Christchurch and Akaroa were not on the agenda so we steamed south to Dunedin which we were eagerly anticipating as the "Scots Presbyterian capital of the south". Alas, the wind was to be the winner in this and, after a few hours circling outside the harbour in the hope that the wind would abate, it was decided that the narrow winding channel would be too difficult for our 135,000 tons and, as with the Pacific Pearl some hours earlier, we headed back out to sea and for a slower passage round to the Sounds.
Dusky, Doubtful and Milford Sounds - each one got bigger and more impressive. Dusky had the pesky NZ sandflies which know how to bite, Doubtful was brooding and calm, but the full Monty was laid on at Milford - brilliant sunshine, snow capped peaks, wonderful waterfalls and even a couple of small planes to join us. This was the perfect end to our brief few days at the land of the long white cloud as we said goodbye to the snow peaks and headed back over the Tasman.
Two and a half days later - Melbourne - and an early morning arrival to beat the next depression rolling into from the south west and the chance to get in some Christmas shopping for those so inclined. After a quick tram ride on the 109 into the CBD we hit the Queen Vic market, which gets more like Shanghai by the year, to grab those small pressies for the kids and a walk round to Collins Street for a catch-up at the Myer's Christmas window displays - all mechanised and very Christmassy. With the weather closing in Melbourne never surprises in this!) we head off away from the crowds by tram to St Kilda for a lovely leisurely lunch (the 3 l's?) at Rococo for the best risottos either of us have had in years (plus a couple of pints of proper beer - Fat Yak - for me). Dodging the showers, and the crowds, we got back to the Port Melbourne terminal relatively unscathed although that was was not the case for a lot of our fellow cruisers who had to suffer the indignities and hassle of trying to force their way onto the 109 tram when no additional trams had been provided for that afternoon (too much of a Union issue perhaps?)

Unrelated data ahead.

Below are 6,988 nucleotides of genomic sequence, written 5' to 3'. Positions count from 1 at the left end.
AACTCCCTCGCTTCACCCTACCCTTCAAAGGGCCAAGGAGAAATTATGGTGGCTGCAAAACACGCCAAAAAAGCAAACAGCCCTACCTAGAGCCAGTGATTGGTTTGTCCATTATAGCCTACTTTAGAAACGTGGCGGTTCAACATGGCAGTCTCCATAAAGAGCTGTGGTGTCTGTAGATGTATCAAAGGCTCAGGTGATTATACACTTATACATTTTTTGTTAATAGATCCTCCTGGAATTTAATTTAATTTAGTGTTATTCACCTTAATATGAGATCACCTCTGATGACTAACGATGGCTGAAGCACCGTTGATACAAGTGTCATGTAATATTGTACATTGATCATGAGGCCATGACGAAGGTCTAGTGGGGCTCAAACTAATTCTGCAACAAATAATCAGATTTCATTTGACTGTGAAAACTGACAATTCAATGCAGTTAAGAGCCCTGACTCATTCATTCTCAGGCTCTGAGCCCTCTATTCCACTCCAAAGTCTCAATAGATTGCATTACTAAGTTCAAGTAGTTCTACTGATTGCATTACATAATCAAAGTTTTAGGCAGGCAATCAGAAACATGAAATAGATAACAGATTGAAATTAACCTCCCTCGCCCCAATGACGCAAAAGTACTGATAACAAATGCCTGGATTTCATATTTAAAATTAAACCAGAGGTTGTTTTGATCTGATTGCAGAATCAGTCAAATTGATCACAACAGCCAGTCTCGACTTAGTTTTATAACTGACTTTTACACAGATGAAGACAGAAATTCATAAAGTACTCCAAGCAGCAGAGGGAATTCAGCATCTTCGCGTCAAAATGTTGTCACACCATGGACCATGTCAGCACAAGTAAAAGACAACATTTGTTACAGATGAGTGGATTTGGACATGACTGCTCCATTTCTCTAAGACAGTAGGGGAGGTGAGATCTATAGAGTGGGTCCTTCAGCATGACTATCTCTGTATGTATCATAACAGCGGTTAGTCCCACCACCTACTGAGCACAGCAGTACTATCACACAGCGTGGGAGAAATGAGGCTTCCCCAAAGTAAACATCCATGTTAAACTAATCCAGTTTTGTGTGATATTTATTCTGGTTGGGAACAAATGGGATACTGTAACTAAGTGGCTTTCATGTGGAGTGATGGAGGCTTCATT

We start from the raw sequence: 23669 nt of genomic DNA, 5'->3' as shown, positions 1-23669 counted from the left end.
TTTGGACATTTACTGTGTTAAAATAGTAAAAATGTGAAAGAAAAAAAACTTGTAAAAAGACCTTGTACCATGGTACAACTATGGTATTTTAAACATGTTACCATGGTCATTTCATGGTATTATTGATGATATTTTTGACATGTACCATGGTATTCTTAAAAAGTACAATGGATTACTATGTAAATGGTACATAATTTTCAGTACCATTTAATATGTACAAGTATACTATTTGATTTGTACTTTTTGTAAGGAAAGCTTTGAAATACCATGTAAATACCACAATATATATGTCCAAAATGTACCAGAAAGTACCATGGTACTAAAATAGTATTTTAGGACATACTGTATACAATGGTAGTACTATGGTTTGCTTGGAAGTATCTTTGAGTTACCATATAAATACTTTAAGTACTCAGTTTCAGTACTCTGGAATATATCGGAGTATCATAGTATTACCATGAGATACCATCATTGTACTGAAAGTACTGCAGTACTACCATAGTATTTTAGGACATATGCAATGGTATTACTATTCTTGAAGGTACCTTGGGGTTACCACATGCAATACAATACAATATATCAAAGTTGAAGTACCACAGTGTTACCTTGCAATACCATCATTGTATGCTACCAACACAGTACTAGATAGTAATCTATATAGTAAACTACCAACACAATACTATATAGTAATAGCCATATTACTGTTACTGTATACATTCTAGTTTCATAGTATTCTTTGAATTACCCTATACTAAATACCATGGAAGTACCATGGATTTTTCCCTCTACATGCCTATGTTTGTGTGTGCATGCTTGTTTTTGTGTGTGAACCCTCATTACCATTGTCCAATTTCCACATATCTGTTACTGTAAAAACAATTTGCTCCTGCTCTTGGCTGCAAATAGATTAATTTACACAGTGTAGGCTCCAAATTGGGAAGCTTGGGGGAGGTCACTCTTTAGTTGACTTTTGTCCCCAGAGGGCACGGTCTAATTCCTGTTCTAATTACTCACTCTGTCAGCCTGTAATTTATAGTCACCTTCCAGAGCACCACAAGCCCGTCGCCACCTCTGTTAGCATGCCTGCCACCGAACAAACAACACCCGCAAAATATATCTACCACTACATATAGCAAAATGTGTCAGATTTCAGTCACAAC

A windy and cool journey back to Sydney ensued and we arrived at the Heads on schedule early on Saturday morning. The disembarkation process was even smoother than the arrival procedure, for which we were very thankful,
In summary, we thoroughly enjoyed our first cruise, perhaps because it was also our big anniversary, but also perhaps because we appreciate that everything cannot always go as planned ( I was in the Royal Navy for 25 years and unplanned events were the norm!!). Our anniversary was hassle-free, and helped by the dining room team who were well-versed in these events and who appeared genuine in wanting to make our trip a special occasion. Our room attendant was on the ball, had a pleasant manner and always knew the answer to our questions.
We even got to meet the Captain (once) and his good lady and their 2 friends on more than one occasion and they seemed to also be enjoying their time onboard.
Next cruise - we shall almost certainly do another one - but perhaps on something much smaller. The Voyager is a well-run and organised ship but at 3000+ passengers and a crew of some 1500+ it is just too big to logistically tick every box. The "back onboard" routine at some of the ports was, at best, tiring, and at worst, downright unacceptable, especially for those of a "certain age" having to wait in line in inclement weather.
Cabin review: Superior Oceanview Stateroom with Balcony
Our room was more than adequate. This was our first cruise and we chose not to "over extend" ourselves financially in case we didn't like it. As it turned out, this room was very suitable for us especially as the weather was not always warm and a balcony would have been under used.The window gave a good view in all weathers and the room was in a quiet position on Deck 2.